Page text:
I’m seven years old. I’m sitting on the floor reading a book and Grandpa is sitting on the couch, watching a Chinese opera show on our dusty box television set. The women, animated in grainy pixels, sing in keening, high pitched voices. They enchant me in their ornate gowns with flowing gossamer sleeves, their faces painted in pale white, their eyes and cheekbones dusted in scarlet rouge.
It’s time to get ready for school, and Grandma beckons me over. “Hurry, Zizi,” she calls to me in Cantonese, “It’s nearly 8 o’clock.” As I scramble to sit cross-legged on the floor at her feet, I tell her I want my hair to look like the opera maidens on the TV. Their hair is piled on their heads in elaborate braids and buns, topped with glimmering gold embellishments. They look like goddesses, I think.
Grandma laughs as she brushes my hair with a pink plastic comb. We murmur to each other about the upcoming day. Her brushwork is gentle; she coaxes out every snag, every knot with precision. “Zizi, your hair is so beautiful,” she tells me, pinching my cheek affectionately. As Grandma’s fingers weave deftly in and out of my hair, I think that my hair feels like silk. I tell her this as I turn back to the TV. She laughs, her breath tickling my ear.
“My little silkworm.”
The songs of the opera still ring through my head, reminding me of nimble fingers and braids on a quiet school morning. Though it has been many years since I’ve last seen a Chinese opera, the art form has recently revisited me in dreams.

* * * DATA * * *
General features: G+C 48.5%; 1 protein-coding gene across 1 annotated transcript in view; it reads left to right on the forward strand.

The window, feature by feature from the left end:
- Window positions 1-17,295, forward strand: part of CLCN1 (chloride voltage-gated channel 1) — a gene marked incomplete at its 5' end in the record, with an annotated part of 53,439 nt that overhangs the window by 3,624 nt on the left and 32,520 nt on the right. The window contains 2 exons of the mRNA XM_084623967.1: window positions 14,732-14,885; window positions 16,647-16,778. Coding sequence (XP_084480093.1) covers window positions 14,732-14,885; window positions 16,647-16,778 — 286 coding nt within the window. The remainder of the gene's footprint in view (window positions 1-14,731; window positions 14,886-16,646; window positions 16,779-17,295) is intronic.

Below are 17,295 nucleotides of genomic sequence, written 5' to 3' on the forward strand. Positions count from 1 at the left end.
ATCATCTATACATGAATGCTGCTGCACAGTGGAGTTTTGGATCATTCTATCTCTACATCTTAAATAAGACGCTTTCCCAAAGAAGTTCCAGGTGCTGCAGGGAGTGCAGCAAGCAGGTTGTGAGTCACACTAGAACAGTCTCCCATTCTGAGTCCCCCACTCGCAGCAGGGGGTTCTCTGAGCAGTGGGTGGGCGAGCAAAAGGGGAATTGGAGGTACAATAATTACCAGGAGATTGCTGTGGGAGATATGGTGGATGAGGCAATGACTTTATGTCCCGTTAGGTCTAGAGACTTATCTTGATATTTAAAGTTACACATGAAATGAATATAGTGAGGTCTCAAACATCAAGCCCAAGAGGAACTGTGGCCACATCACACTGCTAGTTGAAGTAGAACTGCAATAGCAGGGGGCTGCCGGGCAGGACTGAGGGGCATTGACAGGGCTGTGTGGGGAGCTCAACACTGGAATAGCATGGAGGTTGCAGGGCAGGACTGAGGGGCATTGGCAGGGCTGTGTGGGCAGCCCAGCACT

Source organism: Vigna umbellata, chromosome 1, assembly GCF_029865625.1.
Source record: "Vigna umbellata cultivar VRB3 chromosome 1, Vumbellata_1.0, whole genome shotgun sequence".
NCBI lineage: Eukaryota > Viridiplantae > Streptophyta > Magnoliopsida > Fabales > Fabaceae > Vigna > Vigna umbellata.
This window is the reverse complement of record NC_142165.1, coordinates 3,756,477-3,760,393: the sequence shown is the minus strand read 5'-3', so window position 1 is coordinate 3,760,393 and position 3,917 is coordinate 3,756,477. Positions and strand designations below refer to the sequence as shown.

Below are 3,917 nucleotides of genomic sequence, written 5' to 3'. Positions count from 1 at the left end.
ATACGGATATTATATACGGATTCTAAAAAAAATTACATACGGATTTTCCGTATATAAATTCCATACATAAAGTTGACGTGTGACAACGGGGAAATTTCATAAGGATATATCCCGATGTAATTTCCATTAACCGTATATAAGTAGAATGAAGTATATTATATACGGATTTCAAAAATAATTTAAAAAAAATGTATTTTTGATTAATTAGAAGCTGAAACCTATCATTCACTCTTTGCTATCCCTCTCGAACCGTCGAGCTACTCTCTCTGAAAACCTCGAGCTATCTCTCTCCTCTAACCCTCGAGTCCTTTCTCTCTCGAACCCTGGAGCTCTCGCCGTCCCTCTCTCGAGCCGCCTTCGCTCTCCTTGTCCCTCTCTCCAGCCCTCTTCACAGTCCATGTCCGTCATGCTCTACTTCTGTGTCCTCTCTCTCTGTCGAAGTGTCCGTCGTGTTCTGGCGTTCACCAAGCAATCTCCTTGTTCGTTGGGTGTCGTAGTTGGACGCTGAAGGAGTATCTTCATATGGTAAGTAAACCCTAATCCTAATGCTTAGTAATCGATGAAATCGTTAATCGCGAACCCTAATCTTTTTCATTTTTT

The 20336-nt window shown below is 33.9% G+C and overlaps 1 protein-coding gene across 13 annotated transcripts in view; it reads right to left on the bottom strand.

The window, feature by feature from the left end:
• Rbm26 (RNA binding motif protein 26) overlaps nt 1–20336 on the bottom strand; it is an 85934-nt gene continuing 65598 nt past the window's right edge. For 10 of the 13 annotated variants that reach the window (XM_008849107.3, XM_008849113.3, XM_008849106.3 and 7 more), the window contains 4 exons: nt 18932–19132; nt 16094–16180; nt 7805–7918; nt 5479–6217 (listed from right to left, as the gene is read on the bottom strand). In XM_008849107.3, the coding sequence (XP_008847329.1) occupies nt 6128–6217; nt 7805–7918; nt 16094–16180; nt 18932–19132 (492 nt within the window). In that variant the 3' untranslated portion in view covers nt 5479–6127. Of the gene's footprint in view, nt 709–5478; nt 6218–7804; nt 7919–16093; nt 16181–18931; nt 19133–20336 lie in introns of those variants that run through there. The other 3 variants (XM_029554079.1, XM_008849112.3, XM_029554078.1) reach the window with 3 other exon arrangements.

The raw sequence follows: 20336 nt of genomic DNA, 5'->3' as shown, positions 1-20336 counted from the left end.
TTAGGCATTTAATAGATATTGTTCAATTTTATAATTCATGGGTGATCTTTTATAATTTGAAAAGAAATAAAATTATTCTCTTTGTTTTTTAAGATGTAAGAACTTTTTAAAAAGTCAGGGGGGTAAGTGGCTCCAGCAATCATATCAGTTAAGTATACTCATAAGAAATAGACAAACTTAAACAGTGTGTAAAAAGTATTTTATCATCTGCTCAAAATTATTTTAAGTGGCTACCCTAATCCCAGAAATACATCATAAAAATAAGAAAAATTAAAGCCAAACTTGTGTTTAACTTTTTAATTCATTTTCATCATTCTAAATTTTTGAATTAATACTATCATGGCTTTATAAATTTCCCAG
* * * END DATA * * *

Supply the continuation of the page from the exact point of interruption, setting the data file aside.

Chinese opera is a form of musical theatre with a long and intricate history, and one that has branched out into several incarnations, combining various Ancient Chinese art forms – such as song and dance, martial arts, acrobatics, costume, makeup and literature – to become a diverse, stunning form of theatre. While Peking opera is the most celebrated incarnation of this theatre, Cantonese opera was always a favourite of my Grandparents. There are two types of Cantonese opera; Mou and Man. Whilst Mou focuses more on martial elements, Man on the other hand is a gentler, more elegant opera; long lengths of silk known as water sleeves are used extensively in Man plays to produce flowing movements. With the tumbling movements of the acrobats, the gleam of an unsheathed blade, the ribbon-like movement of the water sleeves, it is no wonder that I thought the actresses to be goddesses.
I loved to watch Chinese opera because it was a way for me to connect with my grandparents, and reach across that great, bottomless intergenerational rift. They would sit me down and patiently explain the roles of the characters, the story, and the meaning behind it. It had long been Grandma’s great sorrow that I had never learned to read or write in Chinese, and so she was always overjoyed that I wanted to sit and watch the opera with her.
Once I admitted my obsession with the operatic hairstyles to my Grandma. I could not tear my eyes away from the character of the young maiden, whose braids formed a delicate lattice that floated above a low bun, and I’d squeal with glee and clutch at Grandma’s sleeves whenever the fairies, who wore their hair long and loose, appeared onstage. “I want to look beautiful like them,” I would say. “You’re already the most beautiful girl in my eyes,” she would reply, stroking my hair tenderly.